A Heartless DesignBy: Elizabeth Cole
London, Spring 1806
The steel clad ship gleamed silver in the bright marine sunlight, its own brilliance rivaling that of the flashing sea. It was like staring into the depths of a diamond. And, like a diamond, the ship itself was nearly indestructible. The sails, white as summer clouds, billowed in the winds, an old technology still essential in this new age of innovation. But beneath the hull was yet another surprise...steam. The combination of a metal hull and a steam-powered propeller made this ship unique. What could stop such a creation? Cannon-fire could not sink it, weather could not slow it. Such a beauty of the high seas deserved a worthy name, the name of a warrior goddess: Andraste.
But clouds were gathering on the horizon…
In her landlocked London home on the quiet drive of Quince Street, Cordelia Bering shivered. She had been distracted, daydreaming of her ship again. As a gifted engineer, she’d designed several ships in her life, but none captured her imagination like this one. She shook her head, bringing herself back to the present. The breeze coming in through the open window of her bedroom hinted at an unusually cool night for late spring. She briefly considered staying in, but her aunt Leona did enjoy the parties of the Season, and Cordelia hated to disappoint her. The two women were all that remained of the close Bering family.
Cordelia herself had little interest in these events—at 27 years old, she ought to be on the shelf. But she did not relish staying home every night, when the time stretched out too long and lonely. Her days were full. Her nights were not.
With a little sigh, she returned to the final details of her outfit. The high-waisted silk dress she wore would scarcely keep her warm even on a balmy night. The thin, fashionable fabric, dyed a deep golden yellow, would be useless this evening. So Cordelia twirled her cashmere shawl around her shoulders, casting a look in the large mirror above the vanity.
“Bond, can you fetch the pearl drops for my ears?” she asked her maid as she considered her reflection. “I think they’ll go best with this gown.”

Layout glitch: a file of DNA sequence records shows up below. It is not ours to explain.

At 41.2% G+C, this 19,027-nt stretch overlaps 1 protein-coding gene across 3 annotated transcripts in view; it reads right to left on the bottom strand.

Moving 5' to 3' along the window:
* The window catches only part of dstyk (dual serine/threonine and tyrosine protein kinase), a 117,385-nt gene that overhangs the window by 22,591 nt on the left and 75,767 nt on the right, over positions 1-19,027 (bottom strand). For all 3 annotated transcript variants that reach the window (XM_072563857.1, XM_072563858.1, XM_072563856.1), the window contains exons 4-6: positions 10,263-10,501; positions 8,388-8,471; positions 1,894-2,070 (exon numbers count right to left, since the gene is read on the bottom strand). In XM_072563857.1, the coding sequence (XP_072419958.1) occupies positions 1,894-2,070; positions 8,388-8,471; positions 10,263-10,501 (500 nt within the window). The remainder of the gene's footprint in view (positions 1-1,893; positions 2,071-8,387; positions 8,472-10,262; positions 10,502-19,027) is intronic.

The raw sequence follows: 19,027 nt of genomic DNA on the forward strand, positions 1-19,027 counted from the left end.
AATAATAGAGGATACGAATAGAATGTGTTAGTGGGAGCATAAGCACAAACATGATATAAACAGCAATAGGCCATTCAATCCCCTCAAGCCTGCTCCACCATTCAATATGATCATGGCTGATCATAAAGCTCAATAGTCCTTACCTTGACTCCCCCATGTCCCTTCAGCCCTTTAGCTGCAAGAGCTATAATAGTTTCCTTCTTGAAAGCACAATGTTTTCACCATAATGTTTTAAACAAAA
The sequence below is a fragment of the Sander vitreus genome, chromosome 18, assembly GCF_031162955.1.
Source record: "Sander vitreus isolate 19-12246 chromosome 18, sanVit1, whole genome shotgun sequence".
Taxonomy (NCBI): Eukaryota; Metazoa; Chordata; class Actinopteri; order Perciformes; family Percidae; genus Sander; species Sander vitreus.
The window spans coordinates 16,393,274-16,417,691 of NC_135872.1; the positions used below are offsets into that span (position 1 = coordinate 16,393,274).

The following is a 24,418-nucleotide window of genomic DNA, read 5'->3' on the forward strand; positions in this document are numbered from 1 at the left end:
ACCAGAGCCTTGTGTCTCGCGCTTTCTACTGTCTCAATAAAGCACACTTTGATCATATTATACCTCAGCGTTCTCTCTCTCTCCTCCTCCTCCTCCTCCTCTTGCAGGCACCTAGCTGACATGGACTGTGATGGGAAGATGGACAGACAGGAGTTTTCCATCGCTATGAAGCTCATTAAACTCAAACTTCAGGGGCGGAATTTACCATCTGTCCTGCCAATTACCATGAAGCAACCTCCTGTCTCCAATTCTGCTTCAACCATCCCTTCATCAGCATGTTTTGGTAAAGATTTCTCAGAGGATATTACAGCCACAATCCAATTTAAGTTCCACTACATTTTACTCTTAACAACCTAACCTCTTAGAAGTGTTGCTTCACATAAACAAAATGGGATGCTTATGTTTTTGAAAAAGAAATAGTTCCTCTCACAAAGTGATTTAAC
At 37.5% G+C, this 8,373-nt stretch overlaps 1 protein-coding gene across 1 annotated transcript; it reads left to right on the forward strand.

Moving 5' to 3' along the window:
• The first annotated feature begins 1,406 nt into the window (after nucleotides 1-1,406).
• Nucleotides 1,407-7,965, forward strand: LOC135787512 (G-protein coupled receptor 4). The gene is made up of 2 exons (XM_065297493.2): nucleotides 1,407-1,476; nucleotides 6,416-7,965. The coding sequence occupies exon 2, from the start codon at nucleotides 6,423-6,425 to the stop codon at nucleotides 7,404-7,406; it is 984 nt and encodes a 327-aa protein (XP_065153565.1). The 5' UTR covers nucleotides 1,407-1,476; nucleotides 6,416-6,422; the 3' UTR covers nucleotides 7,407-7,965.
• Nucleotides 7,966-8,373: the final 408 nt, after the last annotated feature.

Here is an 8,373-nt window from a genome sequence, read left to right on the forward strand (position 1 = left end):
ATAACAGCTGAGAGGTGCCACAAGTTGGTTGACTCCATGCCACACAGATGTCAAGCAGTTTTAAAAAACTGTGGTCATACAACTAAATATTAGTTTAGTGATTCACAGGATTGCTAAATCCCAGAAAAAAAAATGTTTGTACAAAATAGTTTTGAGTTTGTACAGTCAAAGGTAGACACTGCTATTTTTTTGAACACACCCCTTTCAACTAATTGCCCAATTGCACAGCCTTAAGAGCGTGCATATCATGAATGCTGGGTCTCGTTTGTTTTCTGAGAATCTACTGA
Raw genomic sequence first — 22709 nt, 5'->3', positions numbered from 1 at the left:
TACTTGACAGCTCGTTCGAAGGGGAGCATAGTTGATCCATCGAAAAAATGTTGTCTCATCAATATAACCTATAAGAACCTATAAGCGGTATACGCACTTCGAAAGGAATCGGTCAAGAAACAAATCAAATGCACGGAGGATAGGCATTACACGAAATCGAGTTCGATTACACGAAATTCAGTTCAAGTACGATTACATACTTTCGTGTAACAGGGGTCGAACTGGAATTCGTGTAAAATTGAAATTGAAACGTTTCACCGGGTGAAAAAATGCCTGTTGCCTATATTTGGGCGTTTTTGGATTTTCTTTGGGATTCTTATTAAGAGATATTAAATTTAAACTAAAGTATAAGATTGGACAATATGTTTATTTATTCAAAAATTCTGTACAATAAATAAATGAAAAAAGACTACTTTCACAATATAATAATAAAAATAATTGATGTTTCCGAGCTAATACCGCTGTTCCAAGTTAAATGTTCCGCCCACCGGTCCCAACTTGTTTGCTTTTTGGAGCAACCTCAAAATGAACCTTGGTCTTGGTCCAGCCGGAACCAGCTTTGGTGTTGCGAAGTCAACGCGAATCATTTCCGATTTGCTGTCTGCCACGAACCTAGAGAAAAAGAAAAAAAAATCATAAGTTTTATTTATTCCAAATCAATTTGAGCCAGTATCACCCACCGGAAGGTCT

“What? Oh, yea.” The young woman was still adjusting to being called by her last name, instead of Lucy. She was dressed in a stiff starched blue gown that marked her as a lady’s maid, and was taller than many her age. She hurried to the jewelry case and extracted a pair of earrings for her mistress. Then she hastened back, her brown curls bouncing as she walked. “Here they are, ma’rm.” Bond offered the earrings with a slight bob.
“Madam,” Cordelia corrected gently. “Or ma’am.”
The girl flushed. “Madam,” she repeated carefully, in an accent now much closer to Cordelia’s own. “Here are the pearls, madam.”
“Perfect.” Cordelia took the earrings from Bond. “You’re doing very well.” Bond had only been Cordelia’s lady’s maid for a few weeks, but she was a fast learner. Her hazel eyes lit up at Cordelia’s praise.
“Thank you, madam.”
“And, Bond, ladies’ maids don’t say yea. They say—”
“They say yes, madam,” Bond replied quickly. She paused, then confessed, “It’s so hard, ma’am. And to think there’s men about who can speak French and Latin too.”
“It’s just a matter of practice. You’ve come a long way. Soon, I’d be able to put you in any home in London.” Cordelia smiled at the girl as she put on the earrings.
“Oh, ma’am! I wouldn’t want to work for anyone but you. Just think if I worked in another house and someone found out about me, where I’d been!” Bond shuddered. “I’d die of shame, ma’am. That’s all there is to it.” Lucy Bond was not exaggerating. Only a few months ago, she’d been in Bridewell, a hideous place even compared to other prisons. Many women would die of shame before admitting that they’d seen the inside of it.
Many more would die because of the stigma alone. No reputable house would hire a former criminal, leaving the convicts who managed to complete their sentences little choice but to return to a life of crime simply to survive. So what kind of house is mine? Cordelia wondered for the thousandth time. But she didn’t let her thoughts show. The young woman standing in front of her had enough burdens.